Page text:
Figures 12,13: Agri-PV over blueberries in the Netherlands.
2021-2024: Agrivoltaics over pears, the Netherlands
Agrivoltaics application with Brite’s solar glass over pear orchard, in collaboration with Wageningen University, Netherlands. Wageningen is responsible for the assessment of crop development. Both projects are partly funded by the Dutch Government.
Figures 14,15: Agri-PV over pears in the Netherlands.
2023: Agrivoltaics in avocado trees, Crete, Greece (Project in development)
Patents and Excellence
The prototype product was finalized in 2020. Brite’s technology is protected by patents in the Netherlands and EU, China and the US (15 patents granted and pending). Brite has won numerous national and international innovation awards.
The company has won a number of very competitive EU and Greek research and development projects raising the funds needed to develop its products. In 2020 the European Innovation Council Fund made an equity investment in the company.
Currently there are 10 end users, all of them giving positive feedback.
Brite is building its own factory and production line in Patras, Western Greece aiming at the development of an international sales network for its products. Funds were raised by private venture capital and the European Innovation Council Fund, which is EU’s flagship innovation program to support breakthrough technologies and game-changing innovations, managed by the European Investment Bank.
Temporary difficulties are due to current supply chain circumstances, and they include high shipping costs and a long production cycle.
Brite’s solar glass panels cost on the average 40-70 EUR per square meter. This cost depends on panel transparency and volume. The panel transparency depends on the light requirements of the crops under the canopy.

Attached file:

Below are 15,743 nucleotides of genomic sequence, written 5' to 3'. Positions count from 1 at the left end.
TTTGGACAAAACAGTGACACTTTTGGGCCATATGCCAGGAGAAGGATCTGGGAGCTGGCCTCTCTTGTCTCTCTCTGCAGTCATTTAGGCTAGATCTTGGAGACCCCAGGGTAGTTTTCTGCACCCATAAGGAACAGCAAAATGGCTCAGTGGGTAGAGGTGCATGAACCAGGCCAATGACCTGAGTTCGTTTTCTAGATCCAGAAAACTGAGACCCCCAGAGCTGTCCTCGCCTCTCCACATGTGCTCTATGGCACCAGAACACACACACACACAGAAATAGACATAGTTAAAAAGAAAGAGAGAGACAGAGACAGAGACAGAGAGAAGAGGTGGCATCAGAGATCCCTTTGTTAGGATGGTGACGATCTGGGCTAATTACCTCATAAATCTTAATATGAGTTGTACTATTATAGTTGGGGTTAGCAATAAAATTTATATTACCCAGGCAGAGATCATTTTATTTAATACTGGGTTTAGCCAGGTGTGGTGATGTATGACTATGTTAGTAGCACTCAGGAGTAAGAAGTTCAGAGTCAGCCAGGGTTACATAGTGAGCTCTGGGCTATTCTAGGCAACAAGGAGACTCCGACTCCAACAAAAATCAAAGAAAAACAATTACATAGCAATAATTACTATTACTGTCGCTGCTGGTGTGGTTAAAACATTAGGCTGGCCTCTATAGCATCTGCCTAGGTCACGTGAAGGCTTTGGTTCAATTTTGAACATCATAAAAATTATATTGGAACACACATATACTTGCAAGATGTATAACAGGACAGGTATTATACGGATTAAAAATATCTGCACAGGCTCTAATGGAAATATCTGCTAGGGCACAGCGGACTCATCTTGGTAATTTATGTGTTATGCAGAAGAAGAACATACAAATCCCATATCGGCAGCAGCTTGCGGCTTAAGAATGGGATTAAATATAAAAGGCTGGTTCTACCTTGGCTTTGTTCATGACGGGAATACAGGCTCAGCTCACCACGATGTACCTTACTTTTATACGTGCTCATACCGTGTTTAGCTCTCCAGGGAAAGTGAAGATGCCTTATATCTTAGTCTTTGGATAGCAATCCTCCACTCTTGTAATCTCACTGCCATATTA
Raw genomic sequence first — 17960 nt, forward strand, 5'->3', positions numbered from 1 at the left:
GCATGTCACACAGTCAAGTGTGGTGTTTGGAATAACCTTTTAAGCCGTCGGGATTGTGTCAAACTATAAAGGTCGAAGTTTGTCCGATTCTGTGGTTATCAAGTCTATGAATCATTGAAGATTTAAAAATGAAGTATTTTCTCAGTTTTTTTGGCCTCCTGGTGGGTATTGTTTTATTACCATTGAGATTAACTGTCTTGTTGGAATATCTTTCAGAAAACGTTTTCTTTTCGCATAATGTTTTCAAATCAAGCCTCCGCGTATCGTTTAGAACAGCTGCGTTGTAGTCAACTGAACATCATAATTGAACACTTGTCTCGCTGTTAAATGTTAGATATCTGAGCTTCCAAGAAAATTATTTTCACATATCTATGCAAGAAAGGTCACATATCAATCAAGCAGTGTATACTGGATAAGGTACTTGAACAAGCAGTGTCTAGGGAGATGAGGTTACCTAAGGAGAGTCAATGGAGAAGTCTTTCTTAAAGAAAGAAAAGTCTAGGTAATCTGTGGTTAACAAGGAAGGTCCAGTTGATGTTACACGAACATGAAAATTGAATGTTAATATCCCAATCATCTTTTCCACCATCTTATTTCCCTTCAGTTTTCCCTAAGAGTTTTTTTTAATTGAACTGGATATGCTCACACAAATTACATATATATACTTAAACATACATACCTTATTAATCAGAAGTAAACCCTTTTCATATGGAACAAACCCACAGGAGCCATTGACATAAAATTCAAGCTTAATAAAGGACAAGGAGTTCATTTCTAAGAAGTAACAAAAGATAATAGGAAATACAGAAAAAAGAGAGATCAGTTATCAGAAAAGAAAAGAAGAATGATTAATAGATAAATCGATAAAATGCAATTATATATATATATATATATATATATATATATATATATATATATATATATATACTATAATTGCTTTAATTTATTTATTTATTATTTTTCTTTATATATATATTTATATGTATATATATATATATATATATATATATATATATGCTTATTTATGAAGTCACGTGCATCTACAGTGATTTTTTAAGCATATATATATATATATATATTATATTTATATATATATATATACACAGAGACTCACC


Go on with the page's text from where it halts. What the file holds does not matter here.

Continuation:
Solar glass panels have a life cycle of 25 years. So, after break-even point, the investor will have energy for free. The average break-even point is 5-7 years.
In addition, Brite has developed a Total Cost of Ownership model which allows one to input the greenhouse specifics (location, size, construction, plants to be grown, energy source) and then calculate the energy production and savings from Brite’s installation.
Brite’s technology provides a practical approach for dual use land, either in greenhouse or in open field crops (AgriPV). PVs can be placed in highly productive land and have energy and agricultural production at the same time.
Energy autonomy: In the greenhouse the electricity generated by Brite’s solar glass can almost eliminate energy costs, without affecting the yield of the crops. Excess of solar energy is fed into the grid.
- Open field (Agri-PV)
- Crop protection: AgriPV is used as a crop protection canopy to reduce damage caused by adverse weather conditions, such as frost , snow, hail, excessive heat.
- Rainwater management: Brite provides a support structure for collecting and re-using rainwater for optimized irrigation.
- Energy production: The energy generated can be sold to the power utility or used to replace traditional fossil fuel equipment with clean electric ones.
Brite’s technology is suitable for any type of glass greenhouse or open-field crops. All sizes of farms benefit from such an investment.
The investment can be made by:
- The farmer
The farmer/farm owner makes the investment, to offset the electricity costs by using the generated solar energy.
- An energy investor
An energy investor rents the land or the space over the land from the farmer/land owner. The farmer will benefit from the crop protection canopy construction (protection from weather extremes and rainwater collection) while the energy investor benefits from selling clean energy to the grid.